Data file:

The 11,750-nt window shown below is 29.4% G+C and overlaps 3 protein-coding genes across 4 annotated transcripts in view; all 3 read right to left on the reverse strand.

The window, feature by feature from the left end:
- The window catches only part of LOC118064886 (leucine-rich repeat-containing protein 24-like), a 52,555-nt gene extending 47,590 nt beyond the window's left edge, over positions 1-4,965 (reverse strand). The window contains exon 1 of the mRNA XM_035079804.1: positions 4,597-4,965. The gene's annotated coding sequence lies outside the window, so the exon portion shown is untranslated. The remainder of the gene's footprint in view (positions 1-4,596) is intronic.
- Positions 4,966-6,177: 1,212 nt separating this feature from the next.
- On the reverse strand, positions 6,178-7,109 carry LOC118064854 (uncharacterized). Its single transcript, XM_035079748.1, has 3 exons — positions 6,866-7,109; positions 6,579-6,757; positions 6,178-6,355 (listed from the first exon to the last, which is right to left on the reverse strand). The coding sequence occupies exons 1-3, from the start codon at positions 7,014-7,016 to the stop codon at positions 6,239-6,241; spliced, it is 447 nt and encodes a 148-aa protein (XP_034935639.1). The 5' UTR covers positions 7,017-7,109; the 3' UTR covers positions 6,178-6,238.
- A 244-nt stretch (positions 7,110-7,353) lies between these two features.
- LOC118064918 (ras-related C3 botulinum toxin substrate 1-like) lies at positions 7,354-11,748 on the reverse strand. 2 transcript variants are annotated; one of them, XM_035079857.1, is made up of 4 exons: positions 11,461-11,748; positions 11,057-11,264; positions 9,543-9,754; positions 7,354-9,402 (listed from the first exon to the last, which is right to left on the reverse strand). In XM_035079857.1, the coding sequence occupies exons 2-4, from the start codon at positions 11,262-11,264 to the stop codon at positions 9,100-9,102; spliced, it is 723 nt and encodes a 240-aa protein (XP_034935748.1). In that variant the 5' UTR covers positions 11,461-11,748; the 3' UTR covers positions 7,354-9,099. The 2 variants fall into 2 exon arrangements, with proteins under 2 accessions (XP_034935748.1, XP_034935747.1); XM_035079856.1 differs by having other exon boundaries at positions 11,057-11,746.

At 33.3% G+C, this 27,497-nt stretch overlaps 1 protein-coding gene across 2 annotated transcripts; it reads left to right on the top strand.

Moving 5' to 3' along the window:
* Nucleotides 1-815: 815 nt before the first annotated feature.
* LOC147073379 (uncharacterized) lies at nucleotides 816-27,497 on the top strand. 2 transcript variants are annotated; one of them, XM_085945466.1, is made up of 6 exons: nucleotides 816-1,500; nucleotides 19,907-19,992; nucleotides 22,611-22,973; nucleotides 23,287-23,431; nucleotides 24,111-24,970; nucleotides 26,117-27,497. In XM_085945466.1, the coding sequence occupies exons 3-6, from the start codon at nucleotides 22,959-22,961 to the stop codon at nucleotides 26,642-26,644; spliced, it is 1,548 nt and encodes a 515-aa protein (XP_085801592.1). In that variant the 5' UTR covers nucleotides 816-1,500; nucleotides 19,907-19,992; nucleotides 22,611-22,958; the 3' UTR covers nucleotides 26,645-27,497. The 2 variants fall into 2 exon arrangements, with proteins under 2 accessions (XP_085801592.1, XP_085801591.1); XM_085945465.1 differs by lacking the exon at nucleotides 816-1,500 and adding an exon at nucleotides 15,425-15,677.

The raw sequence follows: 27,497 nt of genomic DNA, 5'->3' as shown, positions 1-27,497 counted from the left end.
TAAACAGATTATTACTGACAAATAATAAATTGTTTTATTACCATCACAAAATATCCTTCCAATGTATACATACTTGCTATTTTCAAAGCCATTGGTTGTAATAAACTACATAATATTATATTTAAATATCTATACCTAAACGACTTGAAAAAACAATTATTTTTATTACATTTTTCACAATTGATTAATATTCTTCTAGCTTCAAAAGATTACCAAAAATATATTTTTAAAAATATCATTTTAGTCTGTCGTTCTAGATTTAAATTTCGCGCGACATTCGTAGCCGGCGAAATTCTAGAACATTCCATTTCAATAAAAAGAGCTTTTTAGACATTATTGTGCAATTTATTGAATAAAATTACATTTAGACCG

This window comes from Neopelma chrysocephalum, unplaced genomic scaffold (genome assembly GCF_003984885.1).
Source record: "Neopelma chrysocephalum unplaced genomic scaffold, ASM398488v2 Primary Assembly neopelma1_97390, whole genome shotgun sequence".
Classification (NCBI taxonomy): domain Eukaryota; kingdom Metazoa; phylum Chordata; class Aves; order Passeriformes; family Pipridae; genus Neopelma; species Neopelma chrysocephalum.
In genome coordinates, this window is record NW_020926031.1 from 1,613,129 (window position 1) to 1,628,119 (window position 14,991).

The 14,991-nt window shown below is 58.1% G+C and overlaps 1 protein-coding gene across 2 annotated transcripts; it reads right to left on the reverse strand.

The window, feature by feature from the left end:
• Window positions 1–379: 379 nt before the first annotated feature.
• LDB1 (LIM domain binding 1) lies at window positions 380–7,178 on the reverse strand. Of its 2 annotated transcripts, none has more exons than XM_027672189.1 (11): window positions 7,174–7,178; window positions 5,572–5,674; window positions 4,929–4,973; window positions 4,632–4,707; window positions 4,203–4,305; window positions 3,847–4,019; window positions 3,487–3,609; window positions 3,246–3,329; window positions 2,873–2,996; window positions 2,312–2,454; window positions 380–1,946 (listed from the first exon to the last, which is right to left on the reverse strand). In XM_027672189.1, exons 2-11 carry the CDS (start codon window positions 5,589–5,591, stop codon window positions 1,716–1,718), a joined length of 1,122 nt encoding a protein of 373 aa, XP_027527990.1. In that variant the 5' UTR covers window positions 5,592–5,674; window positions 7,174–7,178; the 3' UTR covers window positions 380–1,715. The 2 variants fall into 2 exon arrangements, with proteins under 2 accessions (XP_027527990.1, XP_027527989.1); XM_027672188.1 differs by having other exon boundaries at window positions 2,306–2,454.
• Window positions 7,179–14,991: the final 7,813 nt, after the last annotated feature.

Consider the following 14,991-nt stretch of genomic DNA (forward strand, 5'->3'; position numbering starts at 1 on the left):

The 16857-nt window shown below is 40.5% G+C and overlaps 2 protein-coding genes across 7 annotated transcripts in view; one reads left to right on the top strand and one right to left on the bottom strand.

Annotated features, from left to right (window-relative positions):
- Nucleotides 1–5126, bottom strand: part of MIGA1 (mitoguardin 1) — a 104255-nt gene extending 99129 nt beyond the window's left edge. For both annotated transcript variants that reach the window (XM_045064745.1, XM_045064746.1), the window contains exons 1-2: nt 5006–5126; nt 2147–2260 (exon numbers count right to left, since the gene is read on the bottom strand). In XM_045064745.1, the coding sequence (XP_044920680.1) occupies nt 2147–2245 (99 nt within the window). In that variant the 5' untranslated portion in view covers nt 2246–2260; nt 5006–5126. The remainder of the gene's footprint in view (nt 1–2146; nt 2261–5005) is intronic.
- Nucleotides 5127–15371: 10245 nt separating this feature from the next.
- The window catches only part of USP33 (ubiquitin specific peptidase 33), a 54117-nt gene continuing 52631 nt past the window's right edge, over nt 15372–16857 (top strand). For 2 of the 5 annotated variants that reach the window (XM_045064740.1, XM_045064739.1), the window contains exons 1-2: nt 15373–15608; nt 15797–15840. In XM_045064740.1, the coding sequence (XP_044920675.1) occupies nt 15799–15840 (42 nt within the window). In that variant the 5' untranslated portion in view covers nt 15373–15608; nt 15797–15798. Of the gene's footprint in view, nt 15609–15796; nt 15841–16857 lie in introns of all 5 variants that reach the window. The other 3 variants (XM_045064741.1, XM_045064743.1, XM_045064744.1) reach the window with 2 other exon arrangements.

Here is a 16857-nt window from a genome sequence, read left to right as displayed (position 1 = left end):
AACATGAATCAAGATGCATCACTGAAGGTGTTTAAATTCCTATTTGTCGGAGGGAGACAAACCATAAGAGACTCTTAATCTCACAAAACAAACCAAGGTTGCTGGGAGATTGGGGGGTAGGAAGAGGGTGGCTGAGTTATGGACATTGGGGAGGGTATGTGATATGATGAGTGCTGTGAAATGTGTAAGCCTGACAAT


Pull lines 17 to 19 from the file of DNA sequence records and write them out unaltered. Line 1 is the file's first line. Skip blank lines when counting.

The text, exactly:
In genome coordinates, this window is record NW_020926031.1 from 1,613,129 (window position 1) to 1,628,119 (window position 14,991).

The 14,991-nt window shown below is 58.1% G+C and overlaps 1 protein-coding gene across 2 annotated transcripts; it reads right to left on the reverse strand.

The window, feature by feature from the left end: